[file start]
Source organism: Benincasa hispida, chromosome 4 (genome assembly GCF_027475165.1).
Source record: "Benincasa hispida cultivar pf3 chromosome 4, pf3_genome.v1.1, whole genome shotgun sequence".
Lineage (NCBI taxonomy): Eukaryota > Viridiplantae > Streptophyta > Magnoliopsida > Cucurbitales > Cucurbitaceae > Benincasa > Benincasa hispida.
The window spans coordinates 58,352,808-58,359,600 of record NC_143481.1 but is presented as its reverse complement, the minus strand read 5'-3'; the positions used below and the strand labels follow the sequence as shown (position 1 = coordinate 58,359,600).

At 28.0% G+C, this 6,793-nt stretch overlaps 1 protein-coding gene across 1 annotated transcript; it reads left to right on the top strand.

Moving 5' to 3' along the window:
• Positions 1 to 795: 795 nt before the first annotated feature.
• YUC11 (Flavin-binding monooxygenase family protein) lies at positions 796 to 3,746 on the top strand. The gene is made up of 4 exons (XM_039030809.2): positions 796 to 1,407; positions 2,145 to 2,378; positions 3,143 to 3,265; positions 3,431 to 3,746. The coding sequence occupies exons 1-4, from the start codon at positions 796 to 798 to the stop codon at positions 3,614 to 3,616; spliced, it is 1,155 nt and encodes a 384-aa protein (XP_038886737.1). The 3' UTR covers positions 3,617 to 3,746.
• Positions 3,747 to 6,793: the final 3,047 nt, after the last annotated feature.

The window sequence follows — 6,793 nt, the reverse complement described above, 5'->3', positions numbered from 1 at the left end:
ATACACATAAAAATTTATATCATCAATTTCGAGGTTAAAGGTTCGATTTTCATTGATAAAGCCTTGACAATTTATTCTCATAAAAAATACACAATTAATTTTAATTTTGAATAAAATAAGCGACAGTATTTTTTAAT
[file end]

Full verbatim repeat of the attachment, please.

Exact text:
Source organism: Benincasa hispida, chromosome 4 (genome assembly GCF_027475165.1).
Source record: "Benincasa hispida cultivar pf3 chromosome 4, pf3_genome.v1.1, whole genome shotgun sequence".
Lineage (NCBI taxonomy): Eukaryota > Viridiplantae > Streptophyta > Magnoliopsida > Cucurbitales > Cucurbitaceae > Benincasa > Benincasa hispida.
The window spans coordinates 58,352,808-58,359,600 of record NC_143481.1 but is presented as its reverse complement, the minus strand read 5'-3'; the positions used below and the strand labels follow the sequence as shown (position 1 = coordinate 58,359,600).

At 28.0% G+C, this 6,793-nt stretch overlaps 1 protein-coding gene across 1 annotated transcript; it reads left to right on the top strand.

Moving 5' to 3' along the window:
• Positions 1 to 795: 795 nt before the first annotated feature.
• YUC11 (Flavin-binding monooxygenase family protein) lies at positions 796 to 3,746 on the top strand. The gene is made up of 4 exons (XM_039030809.2): positions 796 to 1,407; positions 2,145 to 2,378; positions 3,143 to 3,265; positions 3,431 to 3,746. The coding sequence occupies exons 1-4, from the start codon at positions 796 to 798 to the stop codon at positions 3,614 to 3,616; spliced, it is 1,155 nt and encodes a 384-aa protein (XP_038886737.1). The 3' UTR covers positions 3,617 to 3,746.
• Positions 3,747 to 6,793: the final 3,047 nt, after the last annotated feature.

The window sequence follows — 6,793 nt, the reverse complement described above, 5'->3', positions numbered from 1 at the left end:
ATACACATAAAAATTTATATCATCAATTTCGAGGTTAAAGGTTCGATTTTCATTGATAAAGCCTTGACAATTTATTCTCATAAAAAATACACAATTAATTTTAATTTTGAATAAAATAAGCGACAGTATTTTTTAAT